Syracuse, NY

 

100 S Salina St.

Suite 370

Syracuse, NY 13202

 

Phone: 315-234-7500

Fax: 315-234-7508

Toll Free: 888-400-8087

Rochester, NY - DHH Office

 

95 Allens Creek Rd.

Building 2, Suite 5

Rochester, NY 14618

 

VP: 585-286-3442

V: 866-371-8830

 

© 2019 by CH Insurance. All rights reserved.

Rome, NY

200 E. Garden St.

Rome, NY 13440

Phone: 315-336-0880

Fax: 315-336-5732

The Coronavirus situation is on everyone’s mind. We are receiving calls asking “how will my policy

respond?” We know many more of you have similar questions. Here is a brief primer on how insurance

will likely respond and what your organization can do to prepare.

The two policies under primary consideration regarding a Coronavirus outbreak are Business 
Interruption insurance and General Liability insurance. Business Interruption insurance pays if 
your business is shuttered or reduced due to a Covered Cause of Loss and the organization cannot 
continue to generate the same level of revenue. General Liability insurance pays if there is an 
allegation of bodily injury, such as someone getting sick due to your negligence.

Business Income (BI) coverage is only triggered when there is “direct physical loss” to your 
property. Since Coronavirus does not cause physical damage to tangible property, it is unlikely a 
standard BI policy would respond. Even if it did, many policies carry an exclusion for property 
damage caused by “Virus or Disease.” However, there is an additional BI coverage – the Civil 
Authority additional coverage

– that offers an extension of coverage. Civil Authority coverage applies when the physical area 
around your place of business is closed-off by a governmental authority due to damage in the area 
by a Covered Cause of Loss. This action must be due to “dangerous physical conditions resulting 
from the damage.” For example, a client collected on a claim when their campground was ordered to 
be closed for several weeks due to nearby wildfires. Since fire is a Covered Cause of Loss, the 
claim was paid – even though there was no fire damage to the buildings.

This brings us to the central question. Is Coronavirus a “Covered Cause of Loss”? If you purchased 
the highest-quality form of coverage, there may not be a specific exclusion for a disease like the 
Coronavirus, meaning there is the potential for coverage. However, an insurance company would argue 
that there were no “dangerous physical conditions” resulting from a potential Coronavirus epidemic. 
A quarantine is designed specifically to prevent a dangerous condition. An empty Main Street due to 
either mandated quarantine or general fear of virus is not by itself a dangerous physical 
condition. We do not anticipate in the near future that you would even have the option for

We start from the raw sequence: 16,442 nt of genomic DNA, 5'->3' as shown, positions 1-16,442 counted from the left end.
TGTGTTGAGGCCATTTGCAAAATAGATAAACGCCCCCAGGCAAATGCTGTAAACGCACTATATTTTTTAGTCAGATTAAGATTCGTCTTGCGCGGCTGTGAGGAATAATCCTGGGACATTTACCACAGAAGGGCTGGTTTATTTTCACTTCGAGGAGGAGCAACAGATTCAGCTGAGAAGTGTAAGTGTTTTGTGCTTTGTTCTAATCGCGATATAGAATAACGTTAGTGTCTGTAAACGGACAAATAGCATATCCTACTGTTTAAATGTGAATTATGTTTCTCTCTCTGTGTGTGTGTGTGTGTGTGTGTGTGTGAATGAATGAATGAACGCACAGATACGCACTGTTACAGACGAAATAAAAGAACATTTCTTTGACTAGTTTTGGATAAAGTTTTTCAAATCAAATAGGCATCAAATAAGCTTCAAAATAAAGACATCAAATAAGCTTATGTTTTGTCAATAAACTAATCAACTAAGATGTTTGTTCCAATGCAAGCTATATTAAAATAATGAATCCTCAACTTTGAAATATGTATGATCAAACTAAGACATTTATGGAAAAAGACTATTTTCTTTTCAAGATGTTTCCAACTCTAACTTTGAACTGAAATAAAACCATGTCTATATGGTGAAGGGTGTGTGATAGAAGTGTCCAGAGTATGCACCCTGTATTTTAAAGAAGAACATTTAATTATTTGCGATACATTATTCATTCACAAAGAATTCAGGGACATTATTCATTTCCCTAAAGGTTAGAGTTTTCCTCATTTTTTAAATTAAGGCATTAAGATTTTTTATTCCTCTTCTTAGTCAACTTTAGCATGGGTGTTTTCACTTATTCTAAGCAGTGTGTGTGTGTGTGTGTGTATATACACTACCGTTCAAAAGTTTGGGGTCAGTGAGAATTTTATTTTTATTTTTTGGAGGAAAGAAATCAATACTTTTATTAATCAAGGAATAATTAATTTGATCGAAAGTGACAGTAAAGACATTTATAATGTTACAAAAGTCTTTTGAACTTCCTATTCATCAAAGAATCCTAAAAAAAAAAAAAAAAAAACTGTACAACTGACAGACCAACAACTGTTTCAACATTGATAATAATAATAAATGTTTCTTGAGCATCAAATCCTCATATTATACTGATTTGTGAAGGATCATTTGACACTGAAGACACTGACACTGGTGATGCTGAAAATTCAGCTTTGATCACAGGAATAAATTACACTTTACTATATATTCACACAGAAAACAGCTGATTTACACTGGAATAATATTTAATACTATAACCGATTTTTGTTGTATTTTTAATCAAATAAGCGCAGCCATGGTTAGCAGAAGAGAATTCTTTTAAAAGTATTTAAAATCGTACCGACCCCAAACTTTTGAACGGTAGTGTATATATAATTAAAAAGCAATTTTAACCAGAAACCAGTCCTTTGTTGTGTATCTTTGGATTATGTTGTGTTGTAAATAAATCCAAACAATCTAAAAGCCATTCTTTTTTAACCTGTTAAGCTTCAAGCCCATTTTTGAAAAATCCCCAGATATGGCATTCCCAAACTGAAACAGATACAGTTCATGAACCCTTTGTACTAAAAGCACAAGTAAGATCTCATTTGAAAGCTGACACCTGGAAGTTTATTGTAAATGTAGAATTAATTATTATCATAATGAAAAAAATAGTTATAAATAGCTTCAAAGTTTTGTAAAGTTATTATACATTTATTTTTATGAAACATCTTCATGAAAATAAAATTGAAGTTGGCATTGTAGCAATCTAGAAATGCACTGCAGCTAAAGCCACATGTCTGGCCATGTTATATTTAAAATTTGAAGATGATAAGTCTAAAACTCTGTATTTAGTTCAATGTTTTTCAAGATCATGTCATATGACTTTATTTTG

Coronavirus insurance coverage. There is enough data on the frequency and severity of fire, 
tornado, and flood losses to develop a fair rate. There is no data about the frequency and severity 
of Coronavirus losses, so there is no way to accurately price coverage.

What about a General Liability claim, due to Coronavirus? For example, an organization had 
negligence at its facility, causing the incubation or spread of the Coronavirus. Those affected 
would undoubtedly

claim, probably in court, that they experienced “bodily injury” from the negligence of the 
organization. This allegation would cause the General Liability policy to respond, provided 
Coronavirus was not an excluded Cause of Loss. While Coronavirus is too new to be excluded by name 
in most policies, there is also no other exclusion on an unendorsed General Liability policy that 
would distinctly remove coverage. Some policies carry a “Communicable Disease Exclusion,” which 
would certainly alter this

position.


In summary, if your organization’s revenue suffers because of Coronavirus fears or reality, there 
is likely no insurance coverage. If your organization directly causes others to contract the 
Coronavirus, there is may be coverage for harm caused to others.

As professional risk managers, we see the most significant risk of Coronavirus coming from the 
ensuing fear, rather than the disease itself. If a case is confirmed in your municipality or 
county, how will your clients and employees respond? Will they come for your services or come to 
work? What if misinformation about the disease is spread by fearful and ill-informed stakeholders? 
The distraction and lost productivity from this fear is a potential for loss. We recommend you 
consider the following:

•            Create a response – your leadership team should adopt a united front to address the 
fears of clients and employees. What is your position on employees who feel sick? What if employees 
are too afraid to come to work? Decide now so you can be consistent.

•            Carefully communicate – decide what you want to communicate to employees and to 
customers, if anything at all. Encourage people to be appropriately careful, but not stoke fear.

•            Update your disaster response plan – What is your worst-case scenario? How would you 
handle it? A little bit of preparation now will save time and money if you were to be directly 
affected by the results of fear or the disease itself.

It is important to note that depending on the size and scope of your organization, you may have 
other policies that could respond. There may also be other stakeholders, like a Board of Directors 
or donors, who need to be considered. We encourage you to contact us direction for a discussion on 

where you

stand with your specific coverage.